[…] In a very stable system there will be one, or only a few strong attractors. The system will quickly come to rest in one of these, and will not move to another one easily. The resulting behaviour of the system is not very interesting. On the other hand, in a very unstable system, there will be no strong attractors, and the system will just jump around chaotically.

The theory of self-organised criticality tells us the following. A self-organising system will try to balance itself at a critical point between rigid order and chaos. It will try to optimise the number of attractors without becoming unstable.

[Paul Cilliers]
Complexity and Postmodernism, p.96-7

[…] empirical evidence has proliferated that living systems might operate at criticality - i.e. at the border-line between order and disorder - with examples ranging from spontaneous brain behavior to gene expression patterns, cell growth, morphogenesis, bacterial clustering, and flock dynamics.

[…] why is a living system fitter when it is critical? Living systems need to perceive and respond to environmental cues and to interact with other similar entities. Indeed, biological systems constantly try to encapsulate the essential features of the huge variety of detailed information from their surrounding complex and changing environment into manageable internal representations, and they use these as a basis for their actions and responses.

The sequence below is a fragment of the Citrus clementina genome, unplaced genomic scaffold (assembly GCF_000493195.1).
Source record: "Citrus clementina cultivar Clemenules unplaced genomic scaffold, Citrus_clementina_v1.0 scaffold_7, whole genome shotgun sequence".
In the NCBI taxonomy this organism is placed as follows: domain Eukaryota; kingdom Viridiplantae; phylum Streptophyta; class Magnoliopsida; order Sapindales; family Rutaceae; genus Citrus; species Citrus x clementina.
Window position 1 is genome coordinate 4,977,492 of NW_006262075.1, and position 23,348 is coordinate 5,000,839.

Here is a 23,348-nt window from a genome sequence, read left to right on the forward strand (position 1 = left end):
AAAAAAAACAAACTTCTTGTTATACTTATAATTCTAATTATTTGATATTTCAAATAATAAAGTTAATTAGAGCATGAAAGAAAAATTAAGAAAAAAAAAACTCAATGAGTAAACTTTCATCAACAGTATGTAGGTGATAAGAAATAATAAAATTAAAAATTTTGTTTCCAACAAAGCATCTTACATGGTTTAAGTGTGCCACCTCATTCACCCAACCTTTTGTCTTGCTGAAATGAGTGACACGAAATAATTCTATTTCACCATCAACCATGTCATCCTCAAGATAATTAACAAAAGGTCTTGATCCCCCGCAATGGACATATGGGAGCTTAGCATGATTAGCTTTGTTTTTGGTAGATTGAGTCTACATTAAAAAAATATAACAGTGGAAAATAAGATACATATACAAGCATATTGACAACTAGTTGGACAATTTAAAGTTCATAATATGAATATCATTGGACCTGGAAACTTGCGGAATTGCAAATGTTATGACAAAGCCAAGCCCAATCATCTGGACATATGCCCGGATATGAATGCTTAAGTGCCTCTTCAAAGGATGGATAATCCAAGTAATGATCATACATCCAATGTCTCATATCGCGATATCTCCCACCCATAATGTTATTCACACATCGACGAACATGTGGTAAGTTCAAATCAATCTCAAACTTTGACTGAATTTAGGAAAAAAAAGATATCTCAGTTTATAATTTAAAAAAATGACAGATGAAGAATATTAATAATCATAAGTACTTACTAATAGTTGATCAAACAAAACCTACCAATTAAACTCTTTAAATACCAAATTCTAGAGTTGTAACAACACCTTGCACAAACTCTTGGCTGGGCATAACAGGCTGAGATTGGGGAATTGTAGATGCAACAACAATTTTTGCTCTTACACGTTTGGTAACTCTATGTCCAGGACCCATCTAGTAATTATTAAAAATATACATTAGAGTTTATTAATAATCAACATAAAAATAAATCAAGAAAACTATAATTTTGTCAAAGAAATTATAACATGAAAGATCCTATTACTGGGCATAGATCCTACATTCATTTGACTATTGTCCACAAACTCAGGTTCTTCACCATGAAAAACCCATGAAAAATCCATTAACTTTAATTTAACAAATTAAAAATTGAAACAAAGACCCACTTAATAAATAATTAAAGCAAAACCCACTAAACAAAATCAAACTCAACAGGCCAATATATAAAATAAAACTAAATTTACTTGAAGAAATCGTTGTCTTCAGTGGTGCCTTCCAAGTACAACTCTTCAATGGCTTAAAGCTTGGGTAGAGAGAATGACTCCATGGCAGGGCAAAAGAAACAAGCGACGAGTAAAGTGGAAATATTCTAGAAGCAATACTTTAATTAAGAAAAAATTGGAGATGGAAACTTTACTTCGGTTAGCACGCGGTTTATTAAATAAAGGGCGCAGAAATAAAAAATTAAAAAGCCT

The successful construction of these representations, which extract, summarize, and integrate relevant information, provides a crucial competitive advantage, which can eventually make the difference between survival and extinction.

[…] criticality is an optimal strategy to effectively represent the intrinsically complex and variable external world in a parsimonious manner.

This is in line with the hypothesis that living systems benefit from having attributes akin to criticality - either statistical or dynamical - such as a large repertoire of dynamical responses, optimal transmission and storage of information, and exquisite sensitivity to environmental changes.

As conjectured long ago, the capability to perform complex computations, which turns out to be the fingerprint of living systems, is enhanced in “machines” operating near a critical point, i.e., at the border between two distinct phases: a disordered phase, in which perturbations and noise propagate unboundedly - thereby corrupting information transmission and storage - and an ordered phase where changes are rapidly erased, hindering flexibility and plasticity.